Many were transformed into Hawkwatchers by the Riverside eyasses and their parents.
From reader J. Bliss who often visited Riverside Park and then suddenly discovered something very special there--
I run almost every day through Riverside, and was thrilled to see the nest weeks ago. I finally saw a fuzzy little head last week...but Sunday saw nothing, and worried that they wouldn't make it through this last windy rainstorm today, with the nest perched on that flimsy branch. Now I find that they didn't make it through the one on Friday, unless poison was the culprit. How sad. We've made it so hard for creatures to survive and procreate. It was a tiny piece of wildlife in the middle of our toxic city which brought smiles to our faces.
We can only hope that next season once again, but with a better outcome, there will be eyasses to bring smiles in Riverside park. And lest we forget, there is still one very good piece of news, their parents are still alive and well.
A pigeon delivery at Riverside Park
From John Blakeman, with a correction of my mistake (Oops!) concerning frounce--
The causative organism of frounce is Trichomonas gallinae, which is a protozoan, not a bacterium.
The frounce issue must surely be considered. Since I first learned of Pale Male's frequent takings of pigeons, and as with any falconer familiar with the depredations of frounce in raptors, I've wondered why there have been so few known encounters with it. That holds equally true for all of the urban peregrines across the continent, a great deal of which should have gotten frounce from the pigeons they prefer.
Apparently, wild Red-tails and Peregrines are much less susceptible to frounce microbes than captive (or perhaps, eyass) hawks and falcons.
AND MORE NEW HAWKWATCHERS FROM THE NEW YORK TIMES---
New York Times - United States
By Sewell Chan
As if this Monday morning weren’t dreary and chilly enough, now comes news that three nestlings born in recent weeks to red-tailed hawks in the south end of Riverside Park are believed to have died.
The body of only one young hawk — or eyas — has been recovered so far. The city’s avid bird-watchers have confirmed that the other two babies are not in their nest and are feared dead as well.
“It’s so devastating,” said Dr. Leslie Day, who recovered the body of one of the chicks on Sunday and kept the body refrigerated to preserve it.This morning, Dr. Day, a naturalist who teaches at the Elisabeth Morrow School and the Bank Street College of Education, gave the body to a friend, the photographer Lincoln Karim, who planned to drive to Delmar, N.Y., near Albany, and turn the corpse over to Ward B. Stone, who runs the Wildlife Pathology Unit of the State Department of Environmental Conservation. Mr. Stone is expected to perform a necropsy to determine the cause of death.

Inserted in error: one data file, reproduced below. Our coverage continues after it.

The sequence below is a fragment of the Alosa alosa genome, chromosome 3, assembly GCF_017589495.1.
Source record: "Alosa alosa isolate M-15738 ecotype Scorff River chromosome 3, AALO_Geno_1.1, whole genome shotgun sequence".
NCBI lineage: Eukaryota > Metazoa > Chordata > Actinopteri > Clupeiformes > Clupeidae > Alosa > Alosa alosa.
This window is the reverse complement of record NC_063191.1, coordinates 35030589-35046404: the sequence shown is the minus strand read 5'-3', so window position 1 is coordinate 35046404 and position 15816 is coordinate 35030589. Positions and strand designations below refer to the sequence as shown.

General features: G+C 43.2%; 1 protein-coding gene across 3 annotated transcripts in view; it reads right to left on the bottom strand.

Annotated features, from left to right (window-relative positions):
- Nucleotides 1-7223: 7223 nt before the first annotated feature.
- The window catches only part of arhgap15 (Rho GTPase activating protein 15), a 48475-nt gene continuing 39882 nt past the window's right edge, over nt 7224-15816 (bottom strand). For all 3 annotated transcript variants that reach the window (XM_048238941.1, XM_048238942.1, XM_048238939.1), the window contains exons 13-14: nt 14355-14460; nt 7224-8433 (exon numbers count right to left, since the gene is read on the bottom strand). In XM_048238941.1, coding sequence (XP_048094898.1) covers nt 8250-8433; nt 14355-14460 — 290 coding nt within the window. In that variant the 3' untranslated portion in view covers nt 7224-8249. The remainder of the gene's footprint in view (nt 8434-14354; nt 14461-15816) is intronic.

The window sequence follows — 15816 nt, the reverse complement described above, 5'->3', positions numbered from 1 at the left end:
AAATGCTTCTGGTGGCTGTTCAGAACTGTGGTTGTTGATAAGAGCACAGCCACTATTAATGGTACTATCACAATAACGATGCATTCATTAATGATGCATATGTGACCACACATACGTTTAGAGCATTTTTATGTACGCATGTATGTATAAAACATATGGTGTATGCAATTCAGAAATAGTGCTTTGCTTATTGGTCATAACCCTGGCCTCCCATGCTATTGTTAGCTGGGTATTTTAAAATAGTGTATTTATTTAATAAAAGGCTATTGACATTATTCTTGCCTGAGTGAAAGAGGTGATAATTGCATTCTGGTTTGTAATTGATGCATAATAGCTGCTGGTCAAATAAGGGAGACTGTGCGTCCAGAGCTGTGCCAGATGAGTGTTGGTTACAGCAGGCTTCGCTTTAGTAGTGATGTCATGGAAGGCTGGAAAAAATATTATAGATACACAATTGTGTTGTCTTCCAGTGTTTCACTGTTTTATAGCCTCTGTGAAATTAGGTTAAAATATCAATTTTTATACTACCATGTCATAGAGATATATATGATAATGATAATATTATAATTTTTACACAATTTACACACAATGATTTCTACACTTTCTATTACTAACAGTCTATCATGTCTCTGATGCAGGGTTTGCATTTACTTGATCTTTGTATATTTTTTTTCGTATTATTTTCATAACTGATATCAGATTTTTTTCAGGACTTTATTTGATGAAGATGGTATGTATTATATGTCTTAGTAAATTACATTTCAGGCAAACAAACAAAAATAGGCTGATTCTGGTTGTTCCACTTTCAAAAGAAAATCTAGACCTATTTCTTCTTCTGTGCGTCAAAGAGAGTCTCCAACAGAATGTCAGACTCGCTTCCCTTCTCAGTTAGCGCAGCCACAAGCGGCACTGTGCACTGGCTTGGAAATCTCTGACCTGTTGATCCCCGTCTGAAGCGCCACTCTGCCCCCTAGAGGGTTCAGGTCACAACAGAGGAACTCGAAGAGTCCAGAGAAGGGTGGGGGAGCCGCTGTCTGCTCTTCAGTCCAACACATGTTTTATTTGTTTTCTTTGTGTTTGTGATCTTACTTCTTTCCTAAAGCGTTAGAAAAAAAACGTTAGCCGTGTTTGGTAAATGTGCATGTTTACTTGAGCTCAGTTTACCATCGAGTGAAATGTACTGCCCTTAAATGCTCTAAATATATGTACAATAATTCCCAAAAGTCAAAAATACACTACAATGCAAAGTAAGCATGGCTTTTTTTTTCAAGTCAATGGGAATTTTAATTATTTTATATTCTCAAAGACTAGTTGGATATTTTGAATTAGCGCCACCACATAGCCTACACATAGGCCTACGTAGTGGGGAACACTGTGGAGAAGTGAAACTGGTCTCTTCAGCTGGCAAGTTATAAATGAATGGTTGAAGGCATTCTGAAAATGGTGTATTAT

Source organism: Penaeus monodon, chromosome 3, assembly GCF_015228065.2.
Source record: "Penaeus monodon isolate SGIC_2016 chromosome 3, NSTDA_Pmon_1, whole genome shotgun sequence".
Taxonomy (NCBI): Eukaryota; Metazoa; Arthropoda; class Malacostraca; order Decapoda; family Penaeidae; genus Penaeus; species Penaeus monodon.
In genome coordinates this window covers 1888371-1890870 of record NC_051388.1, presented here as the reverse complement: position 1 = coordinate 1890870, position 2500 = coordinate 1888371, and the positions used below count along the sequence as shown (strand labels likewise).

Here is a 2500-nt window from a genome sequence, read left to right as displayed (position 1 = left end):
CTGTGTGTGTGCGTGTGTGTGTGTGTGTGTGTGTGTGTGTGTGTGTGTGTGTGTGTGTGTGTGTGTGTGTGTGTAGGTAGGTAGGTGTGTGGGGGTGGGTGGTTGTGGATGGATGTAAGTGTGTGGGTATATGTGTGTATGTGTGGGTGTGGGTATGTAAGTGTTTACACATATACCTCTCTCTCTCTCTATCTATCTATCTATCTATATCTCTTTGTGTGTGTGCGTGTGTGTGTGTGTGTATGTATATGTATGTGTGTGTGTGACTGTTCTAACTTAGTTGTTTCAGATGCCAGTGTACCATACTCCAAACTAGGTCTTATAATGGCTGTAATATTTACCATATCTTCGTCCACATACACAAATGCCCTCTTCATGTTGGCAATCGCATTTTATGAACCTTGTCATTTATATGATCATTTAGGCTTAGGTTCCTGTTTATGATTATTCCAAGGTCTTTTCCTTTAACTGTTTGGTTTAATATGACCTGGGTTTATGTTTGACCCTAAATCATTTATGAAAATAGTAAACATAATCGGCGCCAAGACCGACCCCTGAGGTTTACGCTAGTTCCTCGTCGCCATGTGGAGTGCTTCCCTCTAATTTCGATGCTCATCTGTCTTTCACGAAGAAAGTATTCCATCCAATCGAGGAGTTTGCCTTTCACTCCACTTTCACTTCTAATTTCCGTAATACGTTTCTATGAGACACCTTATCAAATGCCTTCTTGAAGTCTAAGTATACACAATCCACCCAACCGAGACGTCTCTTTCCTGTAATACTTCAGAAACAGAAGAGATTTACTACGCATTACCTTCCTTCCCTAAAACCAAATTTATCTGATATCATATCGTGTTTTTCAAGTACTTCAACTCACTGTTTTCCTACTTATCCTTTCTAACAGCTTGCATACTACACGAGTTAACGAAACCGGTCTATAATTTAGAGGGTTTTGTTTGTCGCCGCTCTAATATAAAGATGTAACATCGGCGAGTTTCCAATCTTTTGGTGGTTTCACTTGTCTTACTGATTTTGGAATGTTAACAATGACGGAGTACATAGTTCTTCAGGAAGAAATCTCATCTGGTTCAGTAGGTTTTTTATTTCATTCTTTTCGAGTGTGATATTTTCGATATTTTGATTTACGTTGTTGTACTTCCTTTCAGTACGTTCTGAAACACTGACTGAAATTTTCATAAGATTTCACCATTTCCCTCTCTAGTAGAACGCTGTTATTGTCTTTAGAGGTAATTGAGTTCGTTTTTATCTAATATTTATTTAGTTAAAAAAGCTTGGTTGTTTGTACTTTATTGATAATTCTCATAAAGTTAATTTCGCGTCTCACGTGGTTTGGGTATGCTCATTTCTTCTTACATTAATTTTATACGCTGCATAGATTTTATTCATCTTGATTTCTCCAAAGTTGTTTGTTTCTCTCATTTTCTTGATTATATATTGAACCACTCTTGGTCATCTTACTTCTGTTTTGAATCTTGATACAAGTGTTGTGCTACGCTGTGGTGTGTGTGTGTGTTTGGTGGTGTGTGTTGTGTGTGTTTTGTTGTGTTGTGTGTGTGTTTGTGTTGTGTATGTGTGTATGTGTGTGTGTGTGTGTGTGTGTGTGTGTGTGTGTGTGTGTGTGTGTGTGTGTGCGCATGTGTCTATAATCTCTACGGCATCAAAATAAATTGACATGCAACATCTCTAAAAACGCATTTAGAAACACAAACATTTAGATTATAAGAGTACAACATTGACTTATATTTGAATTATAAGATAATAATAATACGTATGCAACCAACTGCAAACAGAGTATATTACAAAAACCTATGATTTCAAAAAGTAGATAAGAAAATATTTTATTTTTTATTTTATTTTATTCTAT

Dr. Day said she first heard something might be amiss on Saturday morning, when she got a call from Beth Bergman, a friend who watches and photographs the birds. Later that evening, Dr. Day received an e-mail message from Mr. Karim, also expressing alarm. (Mr. Karim runs the Web site palemale.com, which follows the lives of two more well-known East Side hawks, Pale Male and Lola.)
“On Sunday morning I went out at 7 a.m.,” Dr. Day said in a phone interview this morning. “Standing at the nest, I could see there were no babies. They had become so large, standing at the rim, strengthening their wings.”
Dr. Day said she told a friend, Cal Vornberger, the author of “Birds of Central Park,” that she was worried. “At that moment a dog walker came by,” Dr. Day recalled, “saying another dog walker had seen the mom carrying her dead baby out to drop on the ground.” The dog walker told Dr. Day that the other dog walker said she could not bear to leave the body on the ground and had placed it in a bag, then in a trash can. Dr. Day and the second dog walker, who herself walked by, went over to the trash can and retrieved the body.
“And this was Mother’s Day,” Dr. Day said sadly.
News of the deaths has quickly made its way across blogs watched by bird lovers.
While the cause of death awaits a toxicology analysis, Dr. Day suspected that the parents may have fed the nestlings pigeons or rats that contained lethal levels of poison — a common cause of death for the delicate hawks.
Bird-watchers said they were saddened by the news. “I’ve lived on Riverside Park since 1969 and it’s only this year that I’ve seen a hawk,” said Carol Andrus, who was walking her Rottweiler, Bruno, on Saturday. “We had a lot of seagulls and robins and other stuff. I’ve been watching these hawks — they are just fascinating birds.
On Saturday morning I went to the park really early and a woman was standing there crying, saying: ‘The baby hawks aren’t there. They’re dead.’ About 15 other people were there. I didn’t want to cry publicly. I said to myself, ‘C’mon Bruno, we’re going home.’ I told my daughter and then she started to cry. It’s so sad.”